Las Vegas Review-Journal Anthony Del Valle
…a sensuous and passionate vocal performance – a quietly classy album
Talkin’ Broadway’s Sound Advice Rob Lester
With the underlying theme of living life fully, with familiar tunes woven through instrumentally, this album, too, has the feel of a song cycle. In her liner notes, Rebecca says what is attempted is "a tapestry of music with contemporary art song interpretations." The tapestry she has created works like a strongly reflective story, with a beginning, a middle and an end. The cello playing throughout the album holds everything together and is a beautiful asset and anchor. The ethereal beauty plus power will come as no surprise if you're familiar with Rebecca from her work on cast albums or her first solo CD, the delightful Wide Awake and Dreaming. You'll know she's a soprano with range and power. She takes chances and has a taste for the unusual and the traditional. Working again with versatile pianist/musical director Philip Fortenberry, the elegant pair mix the very well-known (here, Summertime and Stardust) with the unexpected. There are four premieres, all with music by Keith Thompson who also did the cello orchestrations. The rich recital succeeds in delivering its message of embracing and appreciating the important things in life. This album, which the artist's liner notes prominently states is "dedicated to the human spirit," is not a project tossed off casually. Formal? Certainly. Earnest? Quite. And also quite moving.
Cabaret Scenes Magazine Jeff Rossen
Rebecca Spencer follows up her absolutely gorgeous 2003 album, Wide Awake and Dreaming, with a new dozen-song offering that is even better. There is something unavoidably entrancing about her voice, whether she’s lowering the register and enticing us with a sexy allure or lightening the sound and captivating the ear with the elegant beauty of her tones. And when you add in Philip Fortenberry’s exceptional piano arrangements and accompaniment, the effects are dazzling.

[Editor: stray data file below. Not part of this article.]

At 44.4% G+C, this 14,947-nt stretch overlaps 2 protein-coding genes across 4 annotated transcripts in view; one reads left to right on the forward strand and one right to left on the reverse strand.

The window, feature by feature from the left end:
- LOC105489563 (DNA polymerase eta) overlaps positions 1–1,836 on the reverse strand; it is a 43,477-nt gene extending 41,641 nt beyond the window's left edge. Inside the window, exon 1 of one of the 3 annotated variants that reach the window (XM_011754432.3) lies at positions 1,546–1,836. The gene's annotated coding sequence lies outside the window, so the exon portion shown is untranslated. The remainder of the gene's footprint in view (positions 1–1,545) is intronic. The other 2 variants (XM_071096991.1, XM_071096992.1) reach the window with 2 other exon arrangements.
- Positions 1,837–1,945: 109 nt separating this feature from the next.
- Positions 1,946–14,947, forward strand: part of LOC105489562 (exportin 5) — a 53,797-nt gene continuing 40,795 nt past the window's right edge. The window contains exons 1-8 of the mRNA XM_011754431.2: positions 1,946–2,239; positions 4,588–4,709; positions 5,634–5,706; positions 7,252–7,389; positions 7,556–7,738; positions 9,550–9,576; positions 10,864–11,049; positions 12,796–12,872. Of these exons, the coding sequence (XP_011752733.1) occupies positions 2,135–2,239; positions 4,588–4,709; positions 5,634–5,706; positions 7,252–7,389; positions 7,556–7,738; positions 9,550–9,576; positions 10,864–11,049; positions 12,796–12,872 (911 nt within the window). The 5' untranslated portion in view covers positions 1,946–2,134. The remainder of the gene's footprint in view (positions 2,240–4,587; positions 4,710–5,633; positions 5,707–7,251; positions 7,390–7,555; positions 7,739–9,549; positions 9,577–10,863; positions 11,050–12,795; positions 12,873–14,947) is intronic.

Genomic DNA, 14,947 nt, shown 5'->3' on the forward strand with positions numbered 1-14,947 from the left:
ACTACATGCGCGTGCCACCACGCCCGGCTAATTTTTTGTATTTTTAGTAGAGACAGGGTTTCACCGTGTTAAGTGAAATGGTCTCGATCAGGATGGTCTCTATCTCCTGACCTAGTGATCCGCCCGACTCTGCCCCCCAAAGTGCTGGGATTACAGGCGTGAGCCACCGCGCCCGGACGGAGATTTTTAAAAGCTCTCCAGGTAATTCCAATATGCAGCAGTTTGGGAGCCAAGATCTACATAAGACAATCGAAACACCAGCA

With the melody of the traditional Shaker song Simple Gifts setting the mood, Spencer launches into a richly powerful performance of The Girl Who Used to Be Me that’s the most effective and affecting version these ears have heard. From there, Spencer, Fortenberry and Keith Thompson’s luxuriant cello orchestrations craft a musical voyage of surprising stops as they mix an artful take on Stardust/Deep Purple and spine-tingling interpretation of Summertime with a reflective You Must Love Me and less country-flavored version of Lorrie Morgan’s Something In Red. But as fine as these selections are, it’s in the unknown territory that Spencer takes us where we experience the most amazement. A quartet of songs by Thompson allow Spencer to truly wow us -- the housewife’s lament found in the artful Instead (wonderfully supported by Chopin Nocturne in E flat, Op.9 No. 2), the lovely theatre homage The Memory, a woman’s observations on life around her expressed in Virginia’s Response and the rousing Eat, Drink and Be Mary.
So what do all these songs have to do with each other? The collection was inspired by a group of women Spencer observed in Weston, Vermont who call themselves “The Red Hat Society,” all of whom dress in purple and wear “radiant red hats” and hold to the philosophy that life is just beginning at age 50. Well, Spencer’s musical celebration of life is certainly a fitting soundtrack for them. (****)